Have you ever thought Thanksgiving was a wasted holiday? Before you call me a holiday heretic, think about all of its shortcomings.
It’s way too close to Christmas, which means two hearty meals within one month and little hope of wearing your pleather skinnies in between. Plane ticket costs are astronomical and so are the expectations that you will foot the bill to come home, if not this year then next year, because you are on a two-year rotation after your parents’ divorce. And whether you stay local or travel far, the day is too often characterized by a thin gratitude for comfort. Celebrating good food, good friends, and, fingers crossed, a good football game isn’t all that distinctive for many of us.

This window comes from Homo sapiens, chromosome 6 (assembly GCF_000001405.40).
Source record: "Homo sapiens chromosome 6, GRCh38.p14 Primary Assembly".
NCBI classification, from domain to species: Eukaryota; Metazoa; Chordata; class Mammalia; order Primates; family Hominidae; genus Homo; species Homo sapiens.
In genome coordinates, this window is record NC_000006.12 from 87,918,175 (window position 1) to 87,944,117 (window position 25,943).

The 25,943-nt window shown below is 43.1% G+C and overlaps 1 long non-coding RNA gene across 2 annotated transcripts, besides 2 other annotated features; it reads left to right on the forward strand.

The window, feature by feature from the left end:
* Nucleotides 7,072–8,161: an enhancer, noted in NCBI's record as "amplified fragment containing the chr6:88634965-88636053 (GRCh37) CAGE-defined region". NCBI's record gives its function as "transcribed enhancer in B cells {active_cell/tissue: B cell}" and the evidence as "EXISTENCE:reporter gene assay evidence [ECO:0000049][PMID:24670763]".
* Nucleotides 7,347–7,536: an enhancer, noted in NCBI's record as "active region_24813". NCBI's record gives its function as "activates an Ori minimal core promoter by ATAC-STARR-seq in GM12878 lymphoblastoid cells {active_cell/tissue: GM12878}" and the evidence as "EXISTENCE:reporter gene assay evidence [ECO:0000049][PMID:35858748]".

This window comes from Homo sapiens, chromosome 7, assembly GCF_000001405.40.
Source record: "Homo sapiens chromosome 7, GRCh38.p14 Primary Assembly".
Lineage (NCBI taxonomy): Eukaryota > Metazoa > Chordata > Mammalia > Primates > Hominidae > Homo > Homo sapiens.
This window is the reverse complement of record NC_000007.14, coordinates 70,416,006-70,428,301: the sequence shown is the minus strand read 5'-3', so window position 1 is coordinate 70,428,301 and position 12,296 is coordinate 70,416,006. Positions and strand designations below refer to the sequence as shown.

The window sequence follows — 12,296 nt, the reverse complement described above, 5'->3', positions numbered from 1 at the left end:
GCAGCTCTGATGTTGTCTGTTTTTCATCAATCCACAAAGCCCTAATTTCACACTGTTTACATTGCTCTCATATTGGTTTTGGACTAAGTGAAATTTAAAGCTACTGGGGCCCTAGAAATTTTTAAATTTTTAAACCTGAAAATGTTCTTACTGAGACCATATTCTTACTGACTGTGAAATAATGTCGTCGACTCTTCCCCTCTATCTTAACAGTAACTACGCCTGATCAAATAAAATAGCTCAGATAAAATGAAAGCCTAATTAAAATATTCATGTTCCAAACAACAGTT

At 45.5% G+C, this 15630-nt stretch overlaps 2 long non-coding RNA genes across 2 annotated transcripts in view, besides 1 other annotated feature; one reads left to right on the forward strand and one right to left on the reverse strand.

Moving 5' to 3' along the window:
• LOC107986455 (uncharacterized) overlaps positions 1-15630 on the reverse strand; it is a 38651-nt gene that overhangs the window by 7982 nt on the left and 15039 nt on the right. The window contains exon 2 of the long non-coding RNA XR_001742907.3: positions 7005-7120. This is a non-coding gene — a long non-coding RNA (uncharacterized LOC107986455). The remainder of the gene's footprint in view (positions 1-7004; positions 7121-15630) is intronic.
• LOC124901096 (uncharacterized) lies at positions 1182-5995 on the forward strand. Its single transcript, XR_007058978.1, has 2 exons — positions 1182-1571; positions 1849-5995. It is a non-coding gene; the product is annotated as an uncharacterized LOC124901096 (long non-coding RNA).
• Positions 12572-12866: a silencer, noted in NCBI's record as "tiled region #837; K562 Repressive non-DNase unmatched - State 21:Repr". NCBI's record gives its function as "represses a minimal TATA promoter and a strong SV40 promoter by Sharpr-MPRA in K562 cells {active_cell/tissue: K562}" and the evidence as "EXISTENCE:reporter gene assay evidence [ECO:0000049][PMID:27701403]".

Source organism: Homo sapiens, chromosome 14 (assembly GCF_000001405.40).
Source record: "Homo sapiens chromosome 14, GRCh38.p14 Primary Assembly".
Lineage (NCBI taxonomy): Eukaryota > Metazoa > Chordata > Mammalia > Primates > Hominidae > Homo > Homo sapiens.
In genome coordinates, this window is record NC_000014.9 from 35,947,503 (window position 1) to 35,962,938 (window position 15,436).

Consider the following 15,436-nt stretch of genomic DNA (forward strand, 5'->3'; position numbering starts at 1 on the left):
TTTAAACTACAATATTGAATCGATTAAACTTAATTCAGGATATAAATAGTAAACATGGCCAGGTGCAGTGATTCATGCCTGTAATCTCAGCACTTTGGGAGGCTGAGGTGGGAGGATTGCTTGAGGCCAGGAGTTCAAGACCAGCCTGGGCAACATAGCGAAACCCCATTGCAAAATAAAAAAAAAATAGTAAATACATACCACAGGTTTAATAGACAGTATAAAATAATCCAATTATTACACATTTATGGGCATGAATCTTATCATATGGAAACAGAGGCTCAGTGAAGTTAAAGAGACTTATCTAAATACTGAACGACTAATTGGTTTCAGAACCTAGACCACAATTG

I want to celebrate something stranger.
There are national holidays in the U.S. for mothers and fathers, for bosses and administrative professionals, for veterans and nurses and even library workers — but there is no holiday that celebrates the stranger. This is a real loss seeing as how the stranger is a pivotal figure in most religious traditions.
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